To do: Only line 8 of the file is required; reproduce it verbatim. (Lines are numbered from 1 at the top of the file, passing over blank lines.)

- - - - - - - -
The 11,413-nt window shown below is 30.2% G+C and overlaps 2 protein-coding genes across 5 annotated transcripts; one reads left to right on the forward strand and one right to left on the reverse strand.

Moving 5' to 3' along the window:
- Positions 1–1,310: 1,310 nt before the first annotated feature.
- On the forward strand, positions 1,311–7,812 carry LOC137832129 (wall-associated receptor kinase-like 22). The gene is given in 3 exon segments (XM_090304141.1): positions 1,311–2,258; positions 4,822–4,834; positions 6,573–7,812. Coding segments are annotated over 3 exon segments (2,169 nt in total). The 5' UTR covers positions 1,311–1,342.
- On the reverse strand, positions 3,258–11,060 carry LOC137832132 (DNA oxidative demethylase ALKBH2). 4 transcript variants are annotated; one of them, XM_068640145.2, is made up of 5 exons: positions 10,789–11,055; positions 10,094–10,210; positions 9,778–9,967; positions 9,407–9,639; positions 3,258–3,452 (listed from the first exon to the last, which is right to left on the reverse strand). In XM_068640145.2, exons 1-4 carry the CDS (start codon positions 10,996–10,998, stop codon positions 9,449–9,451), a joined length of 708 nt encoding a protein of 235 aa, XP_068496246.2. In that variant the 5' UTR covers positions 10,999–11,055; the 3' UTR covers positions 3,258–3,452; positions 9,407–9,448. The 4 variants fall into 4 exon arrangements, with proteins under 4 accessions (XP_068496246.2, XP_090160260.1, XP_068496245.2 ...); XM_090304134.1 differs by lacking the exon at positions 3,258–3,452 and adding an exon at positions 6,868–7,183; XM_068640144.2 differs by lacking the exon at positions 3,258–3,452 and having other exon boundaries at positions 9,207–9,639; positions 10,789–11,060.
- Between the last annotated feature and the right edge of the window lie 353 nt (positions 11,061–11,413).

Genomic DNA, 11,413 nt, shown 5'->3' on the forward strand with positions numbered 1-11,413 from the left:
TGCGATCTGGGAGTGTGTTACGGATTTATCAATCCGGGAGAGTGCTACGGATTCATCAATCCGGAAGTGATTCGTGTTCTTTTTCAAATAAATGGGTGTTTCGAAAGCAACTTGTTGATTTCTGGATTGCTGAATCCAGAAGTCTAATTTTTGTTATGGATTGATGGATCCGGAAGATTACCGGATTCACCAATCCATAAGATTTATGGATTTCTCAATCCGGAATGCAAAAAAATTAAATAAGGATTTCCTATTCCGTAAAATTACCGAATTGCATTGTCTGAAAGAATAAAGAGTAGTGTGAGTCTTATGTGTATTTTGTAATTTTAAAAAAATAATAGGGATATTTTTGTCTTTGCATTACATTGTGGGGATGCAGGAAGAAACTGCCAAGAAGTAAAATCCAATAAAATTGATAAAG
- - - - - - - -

TGCGATCTGGGAGTGTGTTACGGATTTATCAATCCGGGAGAGTGCTACGGATTCATCAATCCGGAAGTGATTCGTGTTCTTTTTCAAATAAATGGGTGTTTCGAAAGCAACTTGTTGATTTCTGGATTGCTGAATCCAGAAGTCTAATTTTTGTTATGGATTGATGGATCCGGAAGATTACCGGATTCACCAATCCATAAGATTTATGGATTTCTCAATCCGGAATGCAAAAAAATTAAATAAGGATTTCCTATTCCGTAAAATTACCGAATTGCATTGTCTGAAAGAATAAAGAGTAGTGTGAGTCTTATGTGTATTTTGTAATTTTAAAAAAATAATAGGGATATTTTTGTCTTTGCATTACATTGTGGGGATGCAGGAAGAAACTGCCAAGAAGTAAAATCCAATAAAATTGATAAAG